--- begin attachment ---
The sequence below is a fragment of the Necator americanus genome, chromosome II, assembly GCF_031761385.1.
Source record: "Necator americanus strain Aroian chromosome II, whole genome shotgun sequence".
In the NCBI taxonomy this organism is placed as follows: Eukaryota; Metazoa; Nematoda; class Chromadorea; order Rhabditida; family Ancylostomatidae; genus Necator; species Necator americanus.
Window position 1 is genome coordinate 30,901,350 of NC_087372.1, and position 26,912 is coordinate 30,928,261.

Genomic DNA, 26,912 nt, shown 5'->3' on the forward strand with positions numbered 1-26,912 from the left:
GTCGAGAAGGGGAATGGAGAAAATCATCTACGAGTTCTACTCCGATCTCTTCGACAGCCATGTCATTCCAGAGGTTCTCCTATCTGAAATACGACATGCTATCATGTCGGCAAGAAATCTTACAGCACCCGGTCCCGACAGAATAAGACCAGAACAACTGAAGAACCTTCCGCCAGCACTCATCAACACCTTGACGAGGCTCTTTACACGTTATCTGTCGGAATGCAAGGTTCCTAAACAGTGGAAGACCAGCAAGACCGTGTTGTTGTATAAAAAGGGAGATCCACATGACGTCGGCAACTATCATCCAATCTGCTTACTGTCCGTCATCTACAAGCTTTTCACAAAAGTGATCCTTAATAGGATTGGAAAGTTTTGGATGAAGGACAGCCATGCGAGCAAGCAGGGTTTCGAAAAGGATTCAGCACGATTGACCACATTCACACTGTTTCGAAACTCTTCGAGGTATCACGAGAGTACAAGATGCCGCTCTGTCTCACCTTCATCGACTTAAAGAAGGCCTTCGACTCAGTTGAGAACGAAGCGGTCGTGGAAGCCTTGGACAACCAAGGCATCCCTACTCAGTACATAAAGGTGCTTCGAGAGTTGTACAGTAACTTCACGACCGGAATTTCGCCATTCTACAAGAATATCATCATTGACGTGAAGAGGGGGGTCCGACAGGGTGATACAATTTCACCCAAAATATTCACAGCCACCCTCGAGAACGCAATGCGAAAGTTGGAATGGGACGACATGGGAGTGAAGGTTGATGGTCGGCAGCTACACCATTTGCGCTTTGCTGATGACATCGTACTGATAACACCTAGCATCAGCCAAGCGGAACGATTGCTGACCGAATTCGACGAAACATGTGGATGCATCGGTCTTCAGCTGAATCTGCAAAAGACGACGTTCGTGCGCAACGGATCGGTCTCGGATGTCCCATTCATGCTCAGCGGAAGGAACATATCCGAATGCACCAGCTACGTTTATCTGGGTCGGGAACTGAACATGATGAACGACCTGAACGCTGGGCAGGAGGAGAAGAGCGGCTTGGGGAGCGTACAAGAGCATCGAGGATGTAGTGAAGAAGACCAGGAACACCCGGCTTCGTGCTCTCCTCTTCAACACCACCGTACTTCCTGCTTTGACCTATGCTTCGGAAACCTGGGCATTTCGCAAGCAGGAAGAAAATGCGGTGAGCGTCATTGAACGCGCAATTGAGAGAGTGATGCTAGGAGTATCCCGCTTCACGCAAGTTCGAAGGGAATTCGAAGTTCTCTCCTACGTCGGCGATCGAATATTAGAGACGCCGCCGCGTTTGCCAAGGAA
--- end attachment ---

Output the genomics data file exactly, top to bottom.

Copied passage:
The sequence below is a fragment of the Necator americanus genome, chromosome II, assembly GCF_031761385.1.
Source record: "Necator americanus strain Aroian chromosome II, whole genome shotgun sequence".
In the NCBI taxonomy this organism is placed as follows: Eukaryota; Metazoa; Nematoda; class Chromadorea; order Rhabditida; family Ancylostomatidae; genus Necator; species Necator americanus.
Window position 1 is genome coordinate 30,901,350 of NC_087372.1, and position 26,912 is coordinate 30,928,261.

Genomic DNA, 26,912 nt, shown 5'->3' on the forward strand with positions numbered 1-26,912 from the left:
GTCGAGAAGGGGAATGGAGAAAATCATCTACGAGTTCTACTCCGATCTCTTCGACAGCCATGTCATTCCAGAGGTTCTCCTATCTGAAATACGACATGCTATCATGTCGGCAAGAAATCTTACAGCACCCGGTCCCGACAGAATAAGACCAGAACAACTGAAGAACCTTCCGCCAGCACTCATCAACACCTTGACGAGGCTCTTTACACGTTATCTGTCGGAATGCAAGGTTCCTAAACAGTGGAAGACCAGCAAGACCGTGTTGTTGTATAAAAAGGGAGATCCACATGACGTCGGCAACTATCATCCAATCTGCTTACTGTCCGTCATCTACAAGCTTTTCACAAAAGTGATCCTTAATAGGATTGGAAAGTTTTGGATGAAGGACAGCCATGCGAGCAAGCAGGGTTTCGAAAAGGATTCAGCACGATTGACCACATTCACACTGTTTCGAAACTCTTCGAGGTATCACGAGAGTACAAGATGCCGCTCTGTCTCACCTTCATCGACTTAAAGAAGGCCTTCGACTCAGTTGAGAACGAAGCGGTCGTGGAAGCCTTGGACAACCAAGGCATCCCTACTCAGTACATAAAGGTGCTTCGAGAGTTGTACAGTAACTTCACGACCGGAATTTCGCCATTCTACAAGAATATCATCATTGACGTGAAGAGGGGGGTCCGACAGGGTGATACAATTTCACCCAAAATATTCACAGCCACCCTCGAGAACGCAATGCGAAAGTTGGAATGGGACGACATGGGAGTGAAGGTTGATGGTCGGCAGCTACACCATTTGCGCTTTGCTGATGACATCGTACTGATAACACCTAGCATCAGCCAAGCGGAACGATTGCTGACCGAATTCGACGAAACATGTGGATGCATCGGTCTTCAGCTGAATCTGCAAAAGACGACGTTCGTGCGCAACGGATCGGTCTCGGATGTCCCATTCATGCTCAGCGGAAGGAACATATCCGAATGCACCAGCTACGTTTATCTGGGTCGGGAACTGAACATGATGAACGACCTGAACGCTGGGCAGGAGGAGAAGAGCGGCTTGGGGAGCGTACAAGAGCATCGAGGATGTAGTGAAGAAGACCAGGAACACCCGGCTTCGTGCTCTCCTCTTCAACACCACCGTACTTCCTGCTTTGACCTATGCTTCGGAAACCTGGGCATTTCGCAAGCAGGAAGAAAATGCGGTGAGCGTCATTGAACGCGCAATTGAGAGAGTGATGCTAGGAGTATCCCGCTTCACGCAAGTTCGAAGGGAATTCGAAGTTCTCTCCTACGTCGGCGATCGAATATTAGAGACGCCGCCGCGTTTGCCAAGGAA